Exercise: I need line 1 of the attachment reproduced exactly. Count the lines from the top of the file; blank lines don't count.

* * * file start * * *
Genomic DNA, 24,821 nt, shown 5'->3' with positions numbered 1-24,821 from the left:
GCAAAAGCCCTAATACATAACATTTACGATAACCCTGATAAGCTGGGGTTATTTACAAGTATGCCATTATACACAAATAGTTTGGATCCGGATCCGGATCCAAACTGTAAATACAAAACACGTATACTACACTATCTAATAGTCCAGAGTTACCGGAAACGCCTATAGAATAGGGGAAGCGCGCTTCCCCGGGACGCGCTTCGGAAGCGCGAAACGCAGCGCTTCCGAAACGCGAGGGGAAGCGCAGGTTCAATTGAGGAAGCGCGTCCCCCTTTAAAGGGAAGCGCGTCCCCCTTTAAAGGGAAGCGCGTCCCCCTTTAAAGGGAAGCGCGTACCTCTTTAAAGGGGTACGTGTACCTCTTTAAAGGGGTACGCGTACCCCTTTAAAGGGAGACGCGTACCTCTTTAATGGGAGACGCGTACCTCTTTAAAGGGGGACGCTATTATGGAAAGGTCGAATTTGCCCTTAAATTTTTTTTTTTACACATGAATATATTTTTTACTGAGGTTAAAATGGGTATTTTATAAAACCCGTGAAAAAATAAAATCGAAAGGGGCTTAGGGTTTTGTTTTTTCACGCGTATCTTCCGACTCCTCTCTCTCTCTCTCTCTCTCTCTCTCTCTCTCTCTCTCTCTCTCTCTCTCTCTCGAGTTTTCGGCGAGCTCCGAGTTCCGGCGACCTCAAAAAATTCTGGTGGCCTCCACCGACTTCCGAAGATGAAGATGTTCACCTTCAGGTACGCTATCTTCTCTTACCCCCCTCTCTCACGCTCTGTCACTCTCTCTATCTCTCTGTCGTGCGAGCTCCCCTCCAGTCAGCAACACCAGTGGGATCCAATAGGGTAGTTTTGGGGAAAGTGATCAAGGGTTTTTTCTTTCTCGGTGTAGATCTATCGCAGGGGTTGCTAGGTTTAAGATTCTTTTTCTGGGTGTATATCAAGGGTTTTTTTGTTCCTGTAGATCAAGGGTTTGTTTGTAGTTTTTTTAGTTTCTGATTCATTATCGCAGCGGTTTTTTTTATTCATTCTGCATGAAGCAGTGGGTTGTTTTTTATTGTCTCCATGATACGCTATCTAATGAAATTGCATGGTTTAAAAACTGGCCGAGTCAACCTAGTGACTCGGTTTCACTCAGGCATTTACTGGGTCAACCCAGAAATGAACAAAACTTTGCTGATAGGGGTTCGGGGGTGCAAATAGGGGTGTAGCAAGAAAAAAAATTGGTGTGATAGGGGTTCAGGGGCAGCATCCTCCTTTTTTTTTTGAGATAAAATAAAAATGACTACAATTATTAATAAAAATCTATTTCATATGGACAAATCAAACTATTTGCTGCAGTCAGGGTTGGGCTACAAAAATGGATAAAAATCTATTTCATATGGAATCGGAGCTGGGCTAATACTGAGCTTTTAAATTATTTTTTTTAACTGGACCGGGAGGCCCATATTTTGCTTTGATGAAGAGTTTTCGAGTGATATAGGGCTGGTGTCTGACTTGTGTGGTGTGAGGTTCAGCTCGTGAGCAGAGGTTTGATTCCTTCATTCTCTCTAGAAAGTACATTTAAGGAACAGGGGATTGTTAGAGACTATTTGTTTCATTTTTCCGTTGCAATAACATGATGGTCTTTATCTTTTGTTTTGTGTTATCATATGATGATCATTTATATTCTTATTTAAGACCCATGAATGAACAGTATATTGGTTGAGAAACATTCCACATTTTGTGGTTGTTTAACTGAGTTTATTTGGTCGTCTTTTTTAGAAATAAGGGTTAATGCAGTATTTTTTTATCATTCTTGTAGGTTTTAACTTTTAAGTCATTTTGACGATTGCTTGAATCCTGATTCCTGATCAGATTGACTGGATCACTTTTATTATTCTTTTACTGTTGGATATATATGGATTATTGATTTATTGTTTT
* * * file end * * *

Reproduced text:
Genomic DNA, 24,821 nt, shown 5'->3' with positions numbered 1-24,821 from the left: